Ramsdell Ramps Up
Manistee’s once-underutilized gem to debut new music “society”
By Ross Boissoneau | Oct. 9, 2018
A new team effort to enhance the musical offerings at Ramsdell Theatre and at the same time make them less intimidating will kick off Oct. 12. The Shoreline Music Society will present two pieces of music — Wagner’s “Siegfried Idyll” and Schubert’s “Symphony No. 5 in Bb” — but more important is the fact it will be the first in a series of such shows.
The Shoreline Music Society is a new endeavor headed by the creative team behind Baroque on Beaver, the 10-day music festival held on Beaver Island each summer. Robert Nordling and Matt Thomas are reprising their roles there with Shoreline.
They have booked two additional shows at Ramsdell for the season, as well as a workshop: Pianist Jeeyoon Kim will perform Feb. 23 and vocal quartet Fourth Coast Ensemble on April 6. Thomas and his business partner at New House Productions will present a leadership and team-building workshop using the power of music in cooperation with the Manistee Area Chamber of Commerce on Jan. 16.
Perhaps just as important as the music is the way it will be presented. “One of the reasons I’m so excited is [the shows] will break down the wall between the stage and the seats,” said Thomas, the executive director of the Shoreline Music Society and festival director at Baroque on Beaver. “We named it [a society] because we wanted it to feel like a book club. If you bought a ticket, you’re a member.”
Though Thomas is based in Midland and Nordling in Chicago, they coalesced around what they saw as both a need and an opportunity in Manistee. “Robert and I had been batting around other projects for a while,” Thomas said. Thomas’s wife’s family had connections to Manistee, and they saw Ramsdell didn’t have a dedicated music series.
So Thomas and Nordling approached Ramsdell Executive Director Xavier Verna with their proposal. He was immediately interested. “It aligns with our mission,” said Verna. “It invites people to a classical music setting. People are afraid of what they don’t know. This event … begins to break down barriers to classical music.”
Thomas concurred. “Robert is so good at explaining the music and making it approachable. That’s what we want to do. I’ve seen that for years on Beaver Island. He’s a great ambassador.”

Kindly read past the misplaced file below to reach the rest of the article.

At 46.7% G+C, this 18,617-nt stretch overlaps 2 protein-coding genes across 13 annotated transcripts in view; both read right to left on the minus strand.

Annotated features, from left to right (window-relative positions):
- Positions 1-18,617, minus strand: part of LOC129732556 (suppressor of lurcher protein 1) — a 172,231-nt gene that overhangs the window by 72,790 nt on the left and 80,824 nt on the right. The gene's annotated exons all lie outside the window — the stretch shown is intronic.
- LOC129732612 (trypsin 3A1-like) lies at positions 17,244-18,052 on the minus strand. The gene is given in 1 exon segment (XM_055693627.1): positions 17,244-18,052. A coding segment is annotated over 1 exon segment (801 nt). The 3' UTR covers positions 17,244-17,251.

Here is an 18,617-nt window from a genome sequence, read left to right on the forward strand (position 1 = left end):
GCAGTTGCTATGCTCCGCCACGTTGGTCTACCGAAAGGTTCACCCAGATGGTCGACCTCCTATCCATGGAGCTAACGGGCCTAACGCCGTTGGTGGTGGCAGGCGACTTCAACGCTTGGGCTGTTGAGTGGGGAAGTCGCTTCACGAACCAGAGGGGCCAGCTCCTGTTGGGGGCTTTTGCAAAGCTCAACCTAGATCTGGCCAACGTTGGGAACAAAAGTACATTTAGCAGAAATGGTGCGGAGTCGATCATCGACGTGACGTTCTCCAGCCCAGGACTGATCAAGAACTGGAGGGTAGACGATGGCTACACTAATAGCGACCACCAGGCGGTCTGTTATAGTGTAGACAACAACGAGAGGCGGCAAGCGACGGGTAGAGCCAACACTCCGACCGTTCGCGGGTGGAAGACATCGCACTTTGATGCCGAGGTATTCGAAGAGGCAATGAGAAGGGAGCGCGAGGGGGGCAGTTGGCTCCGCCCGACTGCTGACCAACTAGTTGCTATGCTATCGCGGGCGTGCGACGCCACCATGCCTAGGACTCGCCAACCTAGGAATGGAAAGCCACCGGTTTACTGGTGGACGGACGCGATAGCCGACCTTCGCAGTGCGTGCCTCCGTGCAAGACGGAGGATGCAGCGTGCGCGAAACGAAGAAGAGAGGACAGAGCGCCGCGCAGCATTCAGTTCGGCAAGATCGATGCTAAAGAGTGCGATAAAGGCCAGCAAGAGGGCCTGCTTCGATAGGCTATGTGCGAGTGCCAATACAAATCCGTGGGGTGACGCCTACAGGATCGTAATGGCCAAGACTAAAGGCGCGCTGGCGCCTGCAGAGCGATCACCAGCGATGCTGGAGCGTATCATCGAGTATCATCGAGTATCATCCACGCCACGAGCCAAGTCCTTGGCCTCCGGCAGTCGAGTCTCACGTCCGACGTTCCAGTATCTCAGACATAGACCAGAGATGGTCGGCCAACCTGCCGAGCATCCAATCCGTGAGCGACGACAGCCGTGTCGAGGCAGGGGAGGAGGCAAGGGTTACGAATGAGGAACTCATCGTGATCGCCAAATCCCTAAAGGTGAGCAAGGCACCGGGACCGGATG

The Ramsdell was built in 1903 by Thomas Jefferson Ramsdell, the city father who helped build the first bridge across the river, opened the first hardware store in Manistee, helped to found the First National Bank, and was instrumental in establishing the first newspaper. When the Scandinavian Opera House burned, he invested over $100,000 to create the Ramsdell Theatre and Hall. Its Victorian grandeur has been restored over last several years, though it became more notable as a site for wedding receptions and the like more than artistic presentations.
Verna was hired in February last year in large part to expand its offerings and connections with the area. He served for five years as director of education for the Sphinx Organization in Detroit, which focused on youth and professional development through diversity in the arts. He has begun bringing in visiting artists, such as last year’s program with Columbian jazz harpist Edmar Castaneda.
Thomas and Nordling saw the Ramsdell as an under-utilized gem; as it turned out, Verna shared that viewpoint, though they had no idea if that would be the case.
“I had no idea. Xavier could have told us to go talk a walk,” said Thomas. Instead, Verna was as excited at the possibilities as they were. Thomas said when they first met with Verna, their idea was to do something in the summer, when the influx of visitors swells the population. “[Verna] said, Why one week? Why not year-round? He thought there would be an audience,” said Thomas.
This first event is being billed as the “inaugural meeting of the society.” It will feature beverages and hors d’oeuvres in the ballroom before a small chamber orchestra performs in the theatre. “We want to try to get people to come in and have a fun time,” said Verna. “We hope people become more open. We want to connect artists from all over our country and the world with Ramsdell.”
Both Thomas and Verna are optimistic the shows will be successful and help to bring more life to Manistee and the surrounding area. “Manistee is at a jumping-off point,” said Thomas. He points to an influx of new downtown businesses and young business owners. “We see new life.”
The same could be said of the Shoreline Music Society. While Thomas and Nordling shared an optimistic vision, it’s already surpassed their expectations. “I never imagined it would turn into us having a 501 c 3 non-profit,” said Thomas.
He said the series at Ramsdell is just the beginning. “You look at Michigan, and there are all these pockets — there are orchestras everywhere.” Everywhere but the Manistee region, that is. He sees the region including Cadillac, Ludington, Reed City and Manistee as ripe for musical growth. He looks at the Shoreline Music Society as a potential key component in enhancing the culture there and elsewhere across the state.
For ticket information, go to www.MyNorthTickets.com.